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“Anthony’s Shoe Service will be closing November 10,” stated a notice posted on Anthony Paravalos’s counter.
Addressing all of his “valued customers” Mr Antonios “Anthony” Paravalos’s notice also stated, “If you have any items that need to be picked up, please do so before the 10 of November. I will still be doing repair work until the 10 of November.”
The note continues, “I want to thank all of my customers and Newtown for your patronage through the years. Thank you from the bottom of my heart. Anthony.”
Mr Paravalos has been in business in Newtown since 1992 at 43 South Main Street, and was featured in The Newtown Bee that October, and again several years later in the Snapshot feature in The Bee, which highlights local people.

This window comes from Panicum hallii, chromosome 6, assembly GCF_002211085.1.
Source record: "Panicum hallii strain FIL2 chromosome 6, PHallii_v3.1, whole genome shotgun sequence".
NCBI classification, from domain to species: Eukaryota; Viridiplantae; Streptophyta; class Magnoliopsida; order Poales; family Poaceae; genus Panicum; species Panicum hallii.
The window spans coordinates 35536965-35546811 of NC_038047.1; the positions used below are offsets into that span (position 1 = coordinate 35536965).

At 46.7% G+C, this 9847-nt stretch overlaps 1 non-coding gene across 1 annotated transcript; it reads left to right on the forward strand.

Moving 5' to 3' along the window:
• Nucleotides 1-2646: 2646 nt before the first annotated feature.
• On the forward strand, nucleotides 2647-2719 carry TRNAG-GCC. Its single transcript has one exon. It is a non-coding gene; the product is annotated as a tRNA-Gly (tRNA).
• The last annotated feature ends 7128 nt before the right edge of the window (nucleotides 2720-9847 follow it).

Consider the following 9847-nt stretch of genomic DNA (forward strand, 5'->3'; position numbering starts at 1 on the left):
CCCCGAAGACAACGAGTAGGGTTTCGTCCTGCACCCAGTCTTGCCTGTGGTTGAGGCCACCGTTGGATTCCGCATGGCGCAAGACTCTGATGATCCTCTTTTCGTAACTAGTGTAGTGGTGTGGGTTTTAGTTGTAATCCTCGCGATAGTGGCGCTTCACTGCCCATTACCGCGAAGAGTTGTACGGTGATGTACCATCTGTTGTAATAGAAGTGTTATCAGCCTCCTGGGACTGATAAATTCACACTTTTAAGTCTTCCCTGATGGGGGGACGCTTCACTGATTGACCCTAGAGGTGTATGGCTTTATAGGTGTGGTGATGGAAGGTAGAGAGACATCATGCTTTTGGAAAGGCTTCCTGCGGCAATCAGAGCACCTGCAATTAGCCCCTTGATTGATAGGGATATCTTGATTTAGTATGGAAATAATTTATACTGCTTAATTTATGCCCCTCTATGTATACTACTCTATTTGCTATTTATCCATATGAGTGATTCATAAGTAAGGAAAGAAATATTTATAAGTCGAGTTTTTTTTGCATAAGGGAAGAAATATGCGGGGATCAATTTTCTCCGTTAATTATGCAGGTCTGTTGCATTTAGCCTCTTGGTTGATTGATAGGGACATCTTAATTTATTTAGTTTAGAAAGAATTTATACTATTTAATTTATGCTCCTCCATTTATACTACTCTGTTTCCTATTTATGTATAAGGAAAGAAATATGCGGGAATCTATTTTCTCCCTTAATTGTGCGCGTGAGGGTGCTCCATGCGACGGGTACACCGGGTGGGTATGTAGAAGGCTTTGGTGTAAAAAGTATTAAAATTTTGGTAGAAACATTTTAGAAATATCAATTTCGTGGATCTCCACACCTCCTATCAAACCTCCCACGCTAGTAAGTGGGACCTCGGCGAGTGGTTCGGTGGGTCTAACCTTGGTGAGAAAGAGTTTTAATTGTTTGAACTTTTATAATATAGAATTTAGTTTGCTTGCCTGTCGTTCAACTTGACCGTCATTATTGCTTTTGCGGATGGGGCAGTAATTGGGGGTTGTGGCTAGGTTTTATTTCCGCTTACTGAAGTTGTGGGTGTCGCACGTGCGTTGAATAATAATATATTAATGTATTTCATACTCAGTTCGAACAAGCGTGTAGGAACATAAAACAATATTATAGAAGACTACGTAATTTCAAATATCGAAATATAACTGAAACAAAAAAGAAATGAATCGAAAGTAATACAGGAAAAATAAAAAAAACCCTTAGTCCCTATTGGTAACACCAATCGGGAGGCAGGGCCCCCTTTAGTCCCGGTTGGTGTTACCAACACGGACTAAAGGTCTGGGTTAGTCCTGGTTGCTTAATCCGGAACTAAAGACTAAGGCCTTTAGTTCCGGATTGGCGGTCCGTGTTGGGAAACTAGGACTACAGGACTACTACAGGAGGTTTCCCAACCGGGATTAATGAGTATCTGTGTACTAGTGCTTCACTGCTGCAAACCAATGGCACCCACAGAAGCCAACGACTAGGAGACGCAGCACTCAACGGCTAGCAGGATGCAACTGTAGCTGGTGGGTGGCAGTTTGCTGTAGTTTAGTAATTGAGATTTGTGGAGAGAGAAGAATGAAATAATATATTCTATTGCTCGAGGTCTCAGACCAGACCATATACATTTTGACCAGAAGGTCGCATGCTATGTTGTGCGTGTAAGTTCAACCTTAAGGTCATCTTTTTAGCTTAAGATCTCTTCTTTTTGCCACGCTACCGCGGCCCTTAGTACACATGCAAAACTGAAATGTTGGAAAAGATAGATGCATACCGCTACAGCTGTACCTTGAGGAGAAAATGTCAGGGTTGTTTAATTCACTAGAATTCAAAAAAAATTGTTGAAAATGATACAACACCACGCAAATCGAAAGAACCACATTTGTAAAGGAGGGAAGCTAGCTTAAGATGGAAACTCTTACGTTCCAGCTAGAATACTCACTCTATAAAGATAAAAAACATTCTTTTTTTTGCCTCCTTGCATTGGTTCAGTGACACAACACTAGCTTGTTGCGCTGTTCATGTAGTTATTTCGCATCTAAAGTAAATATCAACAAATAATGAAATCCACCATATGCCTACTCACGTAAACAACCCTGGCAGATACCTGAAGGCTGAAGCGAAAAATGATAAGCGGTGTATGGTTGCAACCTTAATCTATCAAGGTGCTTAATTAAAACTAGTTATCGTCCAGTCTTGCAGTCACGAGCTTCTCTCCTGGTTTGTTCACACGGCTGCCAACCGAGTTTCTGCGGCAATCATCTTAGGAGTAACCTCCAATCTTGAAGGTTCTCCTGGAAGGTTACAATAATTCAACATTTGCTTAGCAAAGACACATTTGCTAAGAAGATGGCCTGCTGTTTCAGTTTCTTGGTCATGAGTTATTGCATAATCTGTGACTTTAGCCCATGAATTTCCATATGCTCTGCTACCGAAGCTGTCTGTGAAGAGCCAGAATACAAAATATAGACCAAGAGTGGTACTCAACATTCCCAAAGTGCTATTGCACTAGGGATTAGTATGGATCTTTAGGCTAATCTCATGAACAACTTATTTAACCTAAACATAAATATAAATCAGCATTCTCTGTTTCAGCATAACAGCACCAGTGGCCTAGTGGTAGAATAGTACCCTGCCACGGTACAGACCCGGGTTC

According to past Newtown Bee articles, as a young man Mr Paravalos studied at the Moderno School of Design in Athens. He made shoes for the Petrides company there, and from 1960 to 1971 he had his own shop on the island of Andros. He moved to Danbury in 1971.
Mr Paravalos learned English by taking night classes at Danbury High School, and for 12 years worked in manufacturing, and was later a manager at the Windmill Diner. As his children grew older, he decided to return to the shoe business. He bought a retiring shoe repairman’s equipment and first had his shop in Danbury, but soon moved to Newtown.
“I grew up in this job. I am the original shoemaker,” he had said to The Bee in 1992.
Pulling out a drawer, he found the Snapshot column from The Newtown Bee in 1996. Pointing to his answers to a few questions there, the article asked about his favorite place: “Every place in town is my favorite. I feel like I am free. I love Newtown. Anyplace I go, I like it.”
His philosophy? “I like to see people, not grouchy, but happy. Life is short. It’s good to be laughing.”
Many Years, Many People